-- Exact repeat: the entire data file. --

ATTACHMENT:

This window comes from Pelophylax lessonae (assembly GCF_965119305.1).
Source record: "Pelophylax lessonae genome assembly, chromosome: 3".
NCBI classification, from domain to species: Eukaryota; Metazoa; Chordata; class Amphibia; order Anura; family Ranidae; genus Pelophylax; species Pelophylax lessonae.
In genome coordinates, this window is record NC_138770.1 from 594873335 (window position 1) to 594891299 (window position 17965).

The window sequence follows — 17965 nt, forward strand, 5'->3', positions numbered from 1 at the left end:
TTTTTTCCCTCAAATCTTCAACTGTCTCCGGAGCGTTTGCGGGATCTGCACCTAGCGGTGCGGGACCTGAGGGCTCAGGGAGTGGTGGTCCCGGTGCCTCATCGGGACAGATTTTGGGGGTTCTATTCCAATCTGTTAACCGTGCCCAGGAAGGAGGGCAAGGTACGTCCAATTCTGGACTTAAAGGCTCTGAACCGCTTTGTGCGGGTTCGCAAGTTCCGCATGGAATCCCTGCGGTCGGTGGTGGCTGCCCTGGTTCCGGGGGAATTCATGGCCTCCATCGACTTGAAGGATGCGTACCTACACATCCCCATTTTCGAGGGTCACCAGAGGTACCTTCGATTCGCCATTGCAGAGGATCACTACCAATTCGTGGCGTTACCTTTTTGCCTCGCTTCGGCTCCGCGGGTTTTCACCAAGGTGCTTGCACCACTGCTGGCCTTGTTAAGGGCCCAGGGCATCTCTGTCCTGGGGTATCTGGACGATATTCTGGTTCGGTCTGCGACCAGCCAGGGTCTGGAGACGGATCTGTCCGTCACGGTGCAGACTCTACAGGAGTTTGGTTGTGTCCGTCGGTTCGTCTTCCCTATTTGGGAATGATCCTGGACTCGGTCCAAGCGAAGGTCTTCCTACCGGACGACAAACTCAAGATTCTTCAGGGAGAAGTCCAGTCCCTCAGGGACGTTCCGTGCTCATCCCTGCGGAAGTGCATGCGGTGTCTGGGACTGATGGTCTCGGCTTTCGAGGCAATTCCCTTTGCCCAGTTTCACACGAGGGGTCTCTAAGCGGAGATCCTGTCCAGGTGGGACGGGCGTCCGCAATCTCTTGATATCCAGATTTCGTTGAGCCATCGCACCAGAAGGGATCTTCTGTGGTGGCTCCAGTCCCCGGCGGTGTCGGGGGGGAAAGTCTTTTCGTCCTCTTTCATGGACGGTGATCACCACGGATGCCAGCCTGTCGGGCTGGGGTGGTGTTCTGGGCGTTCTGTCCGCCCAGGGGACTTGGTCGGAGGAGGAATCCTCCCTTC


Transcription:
This window comes from Pelophylax lessonae (assembly GCF_965119305.1).
Source record: "Pelophylax lessonae genome assembly, chromosome: 3".
NCBI classification, from domain to species: Eukaryota; Metazoa; Chordata; class Amphibia; order Anura; family Ranidae; genus Pelophylax; species Pelophylax lessonae.
In genome coordinates, this window is record NC_138770.1 from 594873335 (window position 1) to 594891299 (window position 17965).

The window sequence follows — 17965 nt, forward strand, 5'->3', positions numbered from 1 at the left end:
TTTTTTCCCTCAAATCTTCAACTGTCTCCGGAGCGTTTGCGGGATCTGCACCTAGCGGTGCGGGACCTGAGGGCTCAGGGAGTGGTGGTCCCGGTGCCTCATCGGGACAGATTTTGGGGGTTCTATTCCAATCTGTTAACCGTGCCCAGGAAGGAGGGCAAGGTACGTCCAATTCTGGACTTAAAGGCTCTGAACCGCTTTGTGCGGGTTCGCAAGTTCCGCATGGAATCCCTGCGGTCGGTGGTGGCTGCCCTGGTTCCGGGGGAATTCATGGCCTCCATCGACTTGAAGGATGCGTACCTACACATCCCCATTTTCGAGGGTCACCAGAGGTACCTTCGATTCGCCATTGCAGAGGATCACTACCAATTCGTGGCGTTACCTTTTTGCCTCGCTTCGGCTCCGCGGGTTTTCACCAAGGTGCTTGCACCACTGCTGGCCTTGTTAAGGGCCCAGGGCATCTCTGTCCTGGGGTATCTGGACGATATTCTGGTTCGGTCTGCGACCAGCCAGGGTCTGGAGACGGATCTGTCCGTCACGGTGCAGACTCTACAGGAGTTTGGTTGTGTCCGTCGGTTCGTCTTCCCTATTTGGGAATGATCCTGGACTCGGTCCAAGCGAAGGTCTTCCTACCGGACGACAAACTCAAGATTCTTCAGGGAGAAGTCCAGTCCCTCAGGGACGTTCCGTGCTCATCCCTGCGGAAGTGCATGCGGTGTCTGGGACTGATGGTCTCGGCTTTCGAGGCAATTCCCTTTGCCCAGTTTCACACGAGGGGTCTCTAAGCGGAGATCCTGTCCAGGTGGGACGGGCGTCCGCAATCTCTTGATATCCAGATTTCGTTGAGCCATCGCACCAGAAGGGATCTTCTGTGGTGGCTCCAGTCCCCGGCGGTGTCGGGGGGGAAAGTCTTTTCGTCCTCTTTCATGGACGGTGATCACCACGGATGCCAGCCTGTCGGGCTGGGGTGGTGTTCTGGGCGTTCTGTCCGCCCAGGGGACTTGGTCGGAGGAGGAATCCTCCCTTC